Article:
Two paths diverged, but both lay smashed like sea ice, and I
took the more neglected one, moss-veined and amiably decayed,
that flicked an asphalt tongue down Central Park’s brambled backbone,
with roller-coaster dips and swerves, and antic air of indirection.
Maybe it was born the same year I was. Maybe I should read its kinks
like tea leaves– time’s calligraphy of hairline cracks and crannies.
Or like the palm of my hand– headline and heartline set in opposition,
runes of uncertainty, mounds of incongruity, the lifeline also crossed,
then swerving off in fresh directions. I chart these quirks forensically,
noting how the seasons have unpaved this pavement world, spoiling
the builder’s best laid schemes and plans. The gnarled geology
of the heart: more twisted than Manhattan schist: calving isles
of memory, rutted out by tears in spate, slathered with the sediments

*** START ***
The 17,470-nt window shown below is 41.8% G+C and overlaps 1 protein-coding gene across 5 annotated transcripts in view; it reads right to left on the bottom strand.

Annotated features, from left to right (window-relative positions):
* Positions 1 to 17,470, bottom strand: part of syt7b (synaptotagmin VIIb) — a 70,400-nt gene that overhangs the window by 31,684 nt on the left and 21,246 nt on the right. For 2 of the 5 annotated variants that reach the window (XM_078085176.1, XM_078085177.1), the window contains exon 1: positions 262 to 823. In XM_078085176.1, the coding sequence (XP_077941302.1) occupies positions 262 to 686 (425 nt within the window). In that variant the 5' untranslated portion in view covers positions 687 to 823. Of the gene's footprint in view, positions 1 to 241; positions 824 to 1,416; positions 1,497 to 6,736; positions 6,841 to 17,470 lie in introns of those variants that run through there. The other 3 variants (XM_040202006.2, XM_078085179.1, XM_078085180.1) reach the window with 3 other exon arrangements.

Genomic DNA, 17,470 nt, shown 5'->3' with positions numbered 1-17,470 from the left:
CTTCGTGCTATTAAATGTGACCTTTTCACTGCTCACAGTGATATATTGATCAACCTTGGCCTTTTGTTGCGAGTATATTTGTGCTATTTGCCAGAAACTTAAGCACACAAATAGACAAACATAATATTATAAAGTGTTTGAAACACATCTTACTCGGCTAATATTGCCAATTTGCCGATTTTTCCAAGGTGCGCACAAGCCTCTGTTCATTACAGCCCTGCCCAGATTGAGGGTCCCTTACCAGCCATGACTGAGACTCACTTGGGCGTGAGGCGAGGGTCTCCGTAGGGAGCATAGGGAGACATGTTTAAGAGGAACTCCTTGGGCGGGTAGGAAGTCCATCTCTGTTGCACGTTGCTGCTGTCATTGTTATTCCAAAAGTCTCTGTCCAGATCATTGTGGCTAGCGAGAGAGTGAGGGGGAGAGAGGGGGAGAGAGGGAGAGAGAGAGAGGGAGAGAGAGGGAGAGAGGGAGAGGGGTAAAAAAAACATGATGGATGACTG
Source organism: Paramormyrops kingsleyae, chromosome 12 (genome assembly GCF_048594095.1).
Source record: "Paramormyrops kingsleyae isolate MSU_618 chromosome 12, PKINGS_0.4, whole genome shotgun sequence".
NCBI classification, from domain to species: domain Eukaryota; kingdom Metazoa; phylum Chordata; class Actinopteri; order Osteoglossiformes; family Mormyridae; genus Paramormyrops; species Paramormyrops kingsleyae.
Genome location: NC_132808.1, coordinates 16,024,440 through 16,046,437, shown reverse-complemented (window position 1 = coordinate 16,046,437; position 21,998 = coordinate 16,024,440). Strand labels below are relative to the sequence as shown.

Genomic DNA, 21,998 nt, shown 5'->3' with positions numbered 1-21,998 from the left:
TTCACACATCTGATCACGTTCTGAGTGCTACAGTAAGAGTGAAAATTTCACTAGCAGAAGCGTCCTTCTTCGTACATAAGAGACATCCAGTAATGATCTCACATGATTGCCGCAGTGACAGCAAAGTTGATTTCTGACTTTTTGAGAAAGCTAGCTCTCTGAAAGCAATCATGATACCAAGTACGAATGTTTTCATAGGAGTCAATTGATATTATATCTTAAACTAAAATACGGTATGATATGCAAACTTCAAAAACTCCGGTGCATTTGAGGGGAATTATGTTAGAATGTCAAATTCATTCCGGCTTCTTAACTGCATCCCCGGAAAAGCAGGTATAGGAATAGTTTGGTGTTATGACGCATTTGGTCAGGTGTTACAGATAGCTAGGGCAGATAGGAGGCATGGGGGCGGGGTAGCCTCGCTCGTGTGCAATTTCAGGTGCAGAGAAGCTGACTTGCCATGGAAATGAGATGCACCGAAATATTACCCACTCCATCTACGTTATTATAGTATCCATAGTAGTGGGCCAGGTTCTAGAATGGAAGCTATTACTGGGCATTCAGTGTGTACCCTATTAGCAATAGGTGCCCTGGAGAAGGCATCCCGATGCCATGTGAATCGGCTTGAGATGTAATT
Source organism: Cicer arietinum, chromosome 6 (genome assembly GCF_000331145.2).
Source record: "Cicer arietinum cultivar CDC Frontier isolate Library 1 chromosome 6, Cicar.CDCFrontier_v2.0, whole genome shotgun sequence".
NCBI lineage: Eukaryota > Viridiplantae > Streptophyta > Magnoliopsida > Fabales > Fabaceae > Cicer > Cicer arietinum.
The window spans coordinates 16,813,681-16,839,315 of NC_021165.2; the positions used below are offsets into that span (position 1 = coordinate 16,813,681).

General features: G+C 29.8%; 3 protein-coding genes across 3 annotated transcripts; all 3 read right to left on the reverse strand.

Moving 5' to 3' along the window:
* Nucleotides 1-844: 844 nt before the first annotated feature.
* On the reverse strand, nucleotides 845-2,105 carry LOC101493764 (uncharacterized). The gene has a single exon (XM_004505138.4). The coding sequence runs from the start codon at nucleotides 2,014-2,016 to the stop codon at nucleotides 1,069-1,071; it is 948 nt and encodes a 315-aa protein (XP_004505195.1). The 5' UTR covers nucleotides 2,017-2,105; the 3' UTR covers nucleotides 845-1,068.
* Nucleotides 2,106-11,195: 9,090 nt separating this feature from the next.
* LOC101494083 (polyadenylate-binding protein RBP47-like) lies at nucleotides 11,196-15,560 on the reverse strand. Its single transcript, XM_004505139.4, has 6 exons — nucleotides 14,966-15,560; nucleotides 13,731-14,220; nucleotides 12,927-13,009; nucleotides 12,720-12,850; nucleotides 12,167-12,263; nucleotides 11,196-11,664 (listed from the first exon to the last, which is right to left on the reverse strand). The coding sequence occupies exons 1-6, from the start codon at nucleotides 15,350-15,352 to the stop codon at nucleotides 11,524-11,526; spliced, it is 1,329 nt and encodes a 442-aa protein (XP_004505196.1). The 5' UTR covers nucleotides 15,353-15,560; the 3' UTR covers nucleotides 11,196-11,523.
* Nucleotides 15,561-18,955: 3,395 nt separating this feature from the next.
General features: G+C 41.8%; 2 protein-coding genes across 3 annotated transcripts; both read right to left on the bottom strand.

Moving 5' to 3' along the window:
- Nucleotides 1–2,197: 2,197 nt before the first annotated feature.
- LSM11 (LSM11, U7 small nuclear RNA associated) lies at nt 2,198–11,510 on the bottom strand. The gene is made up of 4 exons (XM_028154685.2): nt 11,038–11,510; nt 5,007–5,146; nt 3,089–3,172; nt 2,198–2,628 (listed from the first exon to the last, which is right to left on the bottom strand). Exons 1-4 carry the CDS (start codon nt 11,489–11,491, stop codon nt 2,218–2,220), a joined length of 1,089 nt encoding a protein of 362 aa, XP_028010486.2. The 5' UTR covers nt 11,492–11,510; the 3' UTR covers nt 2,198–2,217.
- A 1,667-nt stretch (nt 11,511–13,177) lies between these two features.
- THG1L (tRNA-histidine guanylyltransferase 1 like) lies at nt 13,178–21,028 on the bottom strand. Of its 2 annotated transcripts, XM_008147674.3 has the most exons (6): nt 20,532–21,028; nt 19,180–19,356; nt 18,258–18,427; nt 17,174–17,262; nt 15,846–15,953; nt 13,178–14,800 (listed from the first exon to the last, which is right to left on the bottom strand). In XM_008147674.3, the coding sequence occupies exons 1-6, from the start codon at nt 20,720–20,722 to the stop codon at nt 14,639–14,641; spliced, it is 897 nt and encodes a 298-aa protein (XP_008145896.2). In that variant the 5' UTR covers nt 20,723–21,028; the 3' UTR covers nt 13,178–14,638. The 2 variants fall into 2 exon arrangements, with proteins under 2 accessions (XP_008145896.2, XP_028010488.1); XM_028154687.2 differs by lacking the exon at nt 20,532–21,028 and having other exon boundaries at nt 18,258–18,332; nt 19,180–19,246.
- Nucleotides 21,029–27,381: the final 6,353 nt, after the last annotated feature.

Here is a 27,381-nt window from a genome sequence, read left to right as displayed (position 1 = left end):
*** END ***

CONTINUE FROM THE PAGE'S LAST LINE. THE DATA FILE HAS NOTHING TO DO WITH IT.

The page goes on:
of forgetting, swelling here, constricting there, encroached by sands.
What sober mind can understand? Two paths diverged.
But all paths heave and crumble, become at length untraceable,
the sharp made blunt, the rigid supple. Today this rain-slicked
tarmac glistens, exhaling snakes of steam. This world escapes itself
like vapors in a dream. Still, something in these ruins speaks.
And something listens. Saplings thin as prayers, flags of new grass
rising from the freaks of cleavage, the fault lines we’ve neglected,
the moldered stones that the builder rejected.
Richard Schiffman is a writer based in New York, and a former journalist for National Public Radio. He is the author of two biographies: Mother of All, and Sri Ramakrishna, A Prophet For the New Age. His poems have appeared or are upcoming in Alaska Quarterly Review, Poetry East, The North American Review, Southern Poetry Review, 32 Poems, Rattle, Valparaiso Poetry Review, The New York Times and many other journals. His “Spiritual Poetry Portal” can be found at:http://multiplex.isdna.org/poetry.htm
Return to January 2012 Edition